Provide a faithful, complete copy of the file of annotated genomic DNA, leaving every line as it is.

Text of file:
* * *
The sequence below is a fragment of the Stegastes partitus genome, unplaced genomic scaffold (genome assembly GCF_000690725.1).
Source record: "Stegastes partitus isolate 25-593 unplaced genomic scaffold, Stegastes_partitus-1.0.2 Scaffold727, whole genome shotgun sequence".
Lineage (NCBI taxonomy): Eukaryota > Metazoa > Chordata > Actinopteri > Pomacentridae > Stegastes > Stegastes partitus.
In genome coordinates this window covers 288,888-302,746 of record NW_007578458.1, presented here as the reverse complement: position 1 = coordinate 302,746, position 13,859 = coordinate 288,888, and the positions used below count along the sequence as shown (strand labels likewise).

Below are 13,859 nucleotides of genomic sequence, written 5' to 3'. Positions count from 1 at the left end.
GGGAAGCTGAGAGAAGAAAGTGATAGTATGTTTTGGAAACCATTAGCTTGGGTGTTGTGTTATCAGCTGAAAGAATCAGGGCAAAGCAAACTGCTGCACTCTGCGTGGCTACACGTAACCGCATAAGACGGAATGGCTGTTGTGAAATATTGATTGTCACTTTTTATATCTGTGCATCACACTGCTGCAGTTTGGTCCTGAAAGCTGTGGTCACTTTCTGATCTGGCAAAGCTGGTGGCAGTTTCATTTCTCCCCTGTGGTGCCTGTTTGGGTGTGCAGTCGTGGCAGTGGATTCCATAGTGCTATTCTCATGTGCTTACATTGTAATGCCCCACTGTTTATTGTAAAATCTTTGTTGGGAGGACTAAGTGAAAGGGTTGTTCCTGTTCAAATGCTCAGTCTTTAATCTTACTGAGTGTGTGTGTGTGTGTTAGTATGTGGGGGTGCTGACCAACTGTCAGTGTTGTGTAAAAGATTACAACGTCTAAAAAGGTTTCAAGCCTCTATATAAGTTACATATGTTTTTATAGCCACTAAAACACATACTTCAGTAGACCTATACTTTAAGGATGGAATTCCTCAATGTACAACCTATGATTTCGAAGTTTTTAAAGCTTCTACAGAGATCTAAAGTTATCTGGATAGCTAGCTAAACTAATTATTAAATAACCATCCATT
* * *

The sequence below is a fragment of the Stegastes partitus genome, unplaced genomic scaffold (genome assembly GCF_000690725.1).
Source record: "Stegastes partitus isolate 25-593 unplaced genomic scaffold, Stegastes_partitus-1.0.2 Scaffold727, whole genome shotgun sequence".
Lineage (NCBI taxonomy): Eukaryota > Metazoa > Chordata > Actinopteri > Pomacentridae > Stegastes > Stegastes partitus.
In genome coordinates this window covers 288,888-302,746 of record NW_007578458.1, presented here as the reverse complement: position 1 = coordinate 302,746, position 13,859 = coordinate 288,888, and the positions used below count along the sequence as shown (strand labels likewise).

Below are 13,859 nucleotides of genomic sequence, written 5' to 3'. Positions count from 1 at the left end.
GGGAAGCTGAGAGAAGAAAGTGATAGTATGTTTTGGAAACCATTAGCTTGGGTGTTGTGTTATCAGCTGAAAGAATCAGGGCAAAGCAAACTGCTGCACTCTGCGTGGCTACACGTAACCGCATAAGACGGAATGGCTGTTGTGAAATATTGATTGTCACTTTTTATATCTGTGCATCACACTGCTGCAGTTTGGTCCTGAAAGCTGTGGTCACTTTCTGATCTGGCAAAGCTGGTGGCAGTTTCATTTCTCCCCTGTGGTGCCTGTTTGGGTGTGCAGTCGTGGCAGTGGATTCCATAGTGCTATTCTCATGTGCTTACATTGTAATGCCCCACTGTTTATTGTAAAATCTTTGTTGGGAGGACTAAGTGAAAGGGTTGTTCCTGTTCAAATGCTCAGTCTTTAATCTTACTGAGTGTGTGTGTGTGTGTTAGTATGTGGGGGTGCTGACCAACTGTCAGTGTTGTGTAAAAGATTACAACGTCTAAAAAGGTTTCAAGCCTCTATATAAGTTACATATGTTTTTATAGCCACTAAAACACATACTTCAGTAGACCTATACTTTAAGGATGGAATTCCTCAATGTACAACCTATGATTTCGAAGTTTTTAAAGCTTCTACAGAGATCTAAAGTTATCTGGATAGCTAGCTAAACTAATTATTAAATAACCATCCATT